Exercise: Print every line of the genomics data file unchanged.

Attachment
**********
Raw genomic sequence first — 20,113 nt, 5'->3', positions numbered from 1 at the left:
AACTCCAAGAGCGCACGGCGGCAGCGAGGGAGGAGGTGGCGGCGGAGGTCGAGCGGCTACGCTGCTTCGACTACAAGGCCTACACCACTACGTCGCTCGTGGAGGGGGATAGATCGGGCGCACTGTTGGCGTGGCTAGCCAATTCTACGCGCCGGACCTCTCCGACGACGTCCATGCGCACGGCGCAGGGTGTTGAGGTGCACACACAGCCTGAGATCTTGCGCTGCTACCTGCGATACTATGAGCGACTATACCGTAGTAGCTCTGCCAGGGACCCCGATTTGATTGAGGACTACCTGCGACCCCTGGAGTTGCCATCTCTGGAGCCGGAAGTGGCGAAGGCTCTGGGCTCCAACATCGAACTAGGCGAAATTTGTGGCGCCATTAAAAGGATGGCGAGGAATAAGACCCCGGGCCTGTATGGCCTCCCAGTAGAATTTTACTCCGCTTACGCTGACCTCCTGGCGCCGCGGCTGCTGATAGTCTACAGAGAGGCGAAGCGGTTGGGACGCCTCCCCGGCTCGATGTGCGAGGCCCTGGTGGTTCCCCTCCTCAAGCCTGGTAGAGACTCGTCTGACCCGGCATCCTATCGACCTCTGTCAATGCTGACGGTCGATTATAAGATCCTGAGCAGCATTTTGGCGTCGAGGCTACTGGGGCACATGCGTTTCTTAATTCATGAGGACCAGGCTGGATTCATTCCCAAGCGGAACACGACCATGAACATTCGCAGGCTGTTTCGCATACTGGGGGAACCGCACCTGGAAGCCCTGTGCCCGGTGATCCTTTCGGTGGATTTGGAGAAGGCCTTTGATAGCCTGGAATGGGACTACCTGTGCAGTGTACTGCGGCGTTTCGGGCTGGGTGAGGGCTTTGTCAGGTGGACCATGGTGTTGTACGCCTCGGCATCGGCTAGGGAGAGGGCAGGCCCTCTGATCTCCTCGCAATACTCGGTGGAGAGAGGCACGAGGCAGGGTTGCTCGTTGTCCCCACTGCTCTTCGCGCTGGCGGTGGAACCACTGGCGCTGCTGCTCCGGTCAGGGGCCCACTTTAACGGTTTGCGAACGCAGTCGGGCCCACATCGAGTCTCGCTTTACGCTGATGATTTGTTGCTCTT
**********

Raw genomic sequence first — 20,113 nt, 5'->3', positions numbered from 1 at the left:
AACTCCAAGAGCGCACGGCGGCAGCGAGGGAGGAGGTGGCGGCGGAGGTCGAGCGGCTACGCTGCTTCGACTACAAGGCCTACACCACTACGTCGCTCGTGGAGGGGGATAGATCGGGCGCACTGTTGGCGTGGCTAGCCAATTCTACGCGCCGGACCTCTCCGACGACGTCCATGCGCACGGCGCAGGGTGTTGAGGTGCACACACAGCCTGAGATCTTGCGCTGCTACCTGCGATACTATGAGCGACTATACCGTAGTAGCTCTGCCAGGGACCCCGATTTGATTGAGGACTACCTGCGACCCCTGGAGTTGCCATCTCTGGAGCCGGAAGTGGCGAAGGCTCTGGGCTCCAACATCGAACTAGGCGAAATTTGTGGCGCCATTAAAAGGATGGCGAGGAATAAGACCCCGGGCCTGTATGGCCTCCCAGTAGAATTTTACTCCGCTTACGCTGACCTCCTGGCGCCGCGGCTGCTGATAGTCTACAGAGAGGCGAAGCGGTTGGGACGCCTCCCCGGCTCGATGTGCGAGGCCCTGGTGGTTCCCCTCCTCAAGCCTGGTAGAGACTCGTCTGACCCGGCATCCTATCGACCTCTGTCAATGCTGACGGTCGATTATAAGATCCTGAGCAGCATTTTGGCGTCGAGGCTACTGGGGCACATGCGTTTCTTAATTCATGAGGACCAGGCTGGATTCATTCCCAAGCGGAACACGACCATGAACATTCGCAGGCTGTTTCGCATACTGGGGGAACCGCACCTGGAAGCCCTGTGCCCGGTGATCCTTTCGGTGGATTTGGAGAAGGCCTTTGATAGCCTGGAATGGGACTACCTGTGCAGTGTACTGCGGCGTTTCGGGCTGGGTGAGGGCTTTGTCAGGTGGACCATGGTGTTGTACGCCTCGGCATCGGCTAGGGAGAGGGCAGGCCCTCTGATCTCCTCGCAATACTCGGTGGAGAGAGGCACGAGGCAGGGTTGCTCGTTGTCCCCACTGCTCTTCGCGCTGGCGGTGGAACCACTGGCGCTGCTGCTCCGGTCAGGGGCCCACTTTAACGGTTTGCGAACGCAGTCGGGCCCACATCGAGTCTCGCTTTACGCTGATGATTTGTTGCTCTT